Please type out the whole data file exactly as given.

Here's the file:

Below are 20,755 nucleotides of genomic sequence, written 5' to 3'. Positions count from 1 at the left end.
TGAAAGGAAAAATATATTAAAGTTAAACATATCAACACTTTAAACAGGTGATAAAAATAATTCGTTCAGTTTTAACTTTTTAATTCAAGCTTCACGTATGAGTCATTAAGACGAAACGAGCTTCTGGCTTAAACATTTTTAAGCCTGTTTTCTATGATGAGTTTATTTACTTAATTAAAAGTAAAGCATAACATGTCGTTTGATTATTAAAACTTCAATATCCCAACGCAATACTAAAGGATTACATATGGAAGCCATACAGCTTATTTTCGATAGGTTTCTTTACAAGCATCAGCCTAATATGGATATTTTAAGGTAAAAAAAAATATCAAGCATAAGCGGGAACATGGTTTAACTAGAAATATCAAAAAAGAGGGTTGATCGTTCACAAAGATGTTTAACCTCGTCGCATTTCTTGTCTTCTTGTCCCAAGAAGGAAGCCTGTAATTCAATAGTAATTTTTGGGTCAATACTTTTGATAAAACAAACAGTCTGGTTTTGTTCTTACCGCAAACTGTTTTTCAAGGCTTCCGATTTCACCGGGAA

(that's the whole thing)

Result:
Below are 20,755 nucleotides of genomic sequence, written 5' to 3'. Positions count from 1 at the left end.
TGAAAGGAAAAATATATTAAAGTTAAACATATCAACACTTTAAACAGGTGATAAAAATAATTCGTTCAGTTTTAACTTTTTAATTCAAGCTTCACGTATGAGTCATTAAGACGAAACGAGCTTCTGGCTTAAACATTTTTAAGCCTGTTTTCTATGATGAGTTTATTTACTTAATTAAAAGTAAAGCATAACATGTCGTTTGATTATTAAAACTTCAATATCCCAACGCAATACTAAAGGATTACATATGGAAGCCATACAGCTTATTTTCGATAGGTTTCTTTACAAGCATCAGCCTAATATGGATATTTTAAGGTAAAAAAAAATATCAAGCATAAGCGGGAACATGGTTTAACTAGAAATATCAAAAAAGAGGGTTGATCGTTCACAAAGATGTTTAACCTCGTCGCATTTCTTGTCTTCTTGTCCCAAGAAGGAAGCCTGTAATTCAATAGTAATTTTTGGGTCAATACTTTTGATAAAACAAACAGTCTGGTTTTGTTCTTACCGCAAACTGTTTTTCAAGGCTTCCGATTTCACCGGGAA